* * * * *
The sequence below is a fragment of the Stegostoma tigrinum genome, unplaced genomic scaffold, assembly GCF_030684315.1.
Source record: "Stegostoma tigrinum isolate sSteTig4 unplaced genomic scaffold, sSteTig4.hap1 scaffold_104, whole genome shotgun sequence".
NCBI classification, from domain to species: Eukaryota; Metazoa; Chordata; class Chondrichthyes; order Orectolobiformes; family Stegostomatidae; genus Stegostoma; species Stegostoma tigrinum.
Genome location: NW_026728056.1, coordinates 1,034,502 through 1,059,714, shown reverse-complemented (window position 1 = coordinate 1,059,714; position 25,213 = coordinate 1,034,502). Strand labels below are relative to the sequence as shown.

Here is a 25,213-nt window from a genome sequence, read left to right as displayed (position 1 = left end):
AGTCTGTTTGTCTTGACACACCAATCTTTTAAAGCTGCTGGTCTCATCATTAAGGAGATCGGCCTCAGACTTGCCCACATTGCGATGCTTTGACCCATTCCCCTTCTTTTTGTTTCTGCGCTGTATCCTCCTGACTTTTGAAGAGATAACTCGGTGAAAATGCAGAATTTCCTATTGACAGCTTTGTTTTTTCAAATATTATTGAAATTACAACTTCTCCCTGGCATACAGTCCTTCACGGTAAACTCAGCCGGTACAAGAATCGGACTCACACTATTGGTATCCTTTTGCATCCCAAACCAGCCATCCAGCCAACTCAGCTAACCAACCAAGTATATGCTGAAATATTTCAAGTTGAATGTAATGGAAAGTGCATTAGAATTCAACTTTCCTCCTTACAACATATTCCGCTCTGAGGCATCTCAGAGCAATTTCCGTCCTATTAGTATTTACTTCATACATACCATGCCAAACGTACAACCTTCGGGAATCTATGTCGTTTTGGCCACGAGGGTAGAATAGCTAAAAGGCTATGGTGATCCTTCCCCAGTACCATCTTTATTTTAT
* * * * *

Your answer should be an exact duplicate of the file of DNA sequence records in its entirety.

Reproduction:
The sequence below is a fragment of the Stegostoma tigrinum genome, unplaced genomic scaffold, assembly GCF_030684315.1.
Source record: "Stegostoma tigrinum isolate sSteTig4 unplaced genomic scaffold, sSteTig4.hap1 scaffold_104, whole genome shotgun sequence".
NCBI classification, from domain to species: Eukaryota; Metazoa; Chordata; class Chondrichthyes; order Orectolobiformes; family Stegostomatidae; genus Stegostoma; species Stegostoma tigrinum.
Genome location: NW_026728056.1, coordinates 1,034,502 through 1,059,714, shown reverse-complemented (window position 1 = coordinate 1,059,714; position 25,213 = coordinate 1,034,502). Strand labels below are relative to the sequence as shown.

Here is a 25,213-nt window from a genome sequence, read left to right as displayed (position 1 = left end):
AGTCTGTTTGTCTTGACACACCAATCTTTTAAAGCTGCTGGTCTCATCATTAAGGAGATCGGCCTCAGACTTGCCCACATTGCGATGCTTTGACCCATTCCCCTTCTTTTTGTTTCTGCGCTGTATCCTCCTGACTTTTGAAGAGATAACTCGGTGAAAATGCAGAATTTCCTATTGACAGCTTTGTTTTTTCAAATATTATTGAAATTACAACTTCTCCCTGGCATACAGTCCTTCACGGTAAACTCAGCCGGTACAAGAATCGGACTCACACTATTGGTATCCTTTTGCATCCCAAACCAGCCATCCAGCCAACTCAGCTAACCAACCAAGTATATGCTGAAATATTTCAAGTTGAATGTAATGGAAAGTGCATTAGAATTCAACTTTCCTCCTTACAACATATTCCGCTCTGAGGCATCTCAGAGCAATTTCCGTCCTATTAGTATTTACTTCATACATACCATGCCAAACGTACAACCTTCGGGAATCTATGTCGTTTTGGCCACGAGGGTAGAATAGCTAAAAGGCTATGGTGATCCTTCCCCAGTACCATCTTTATTTTAT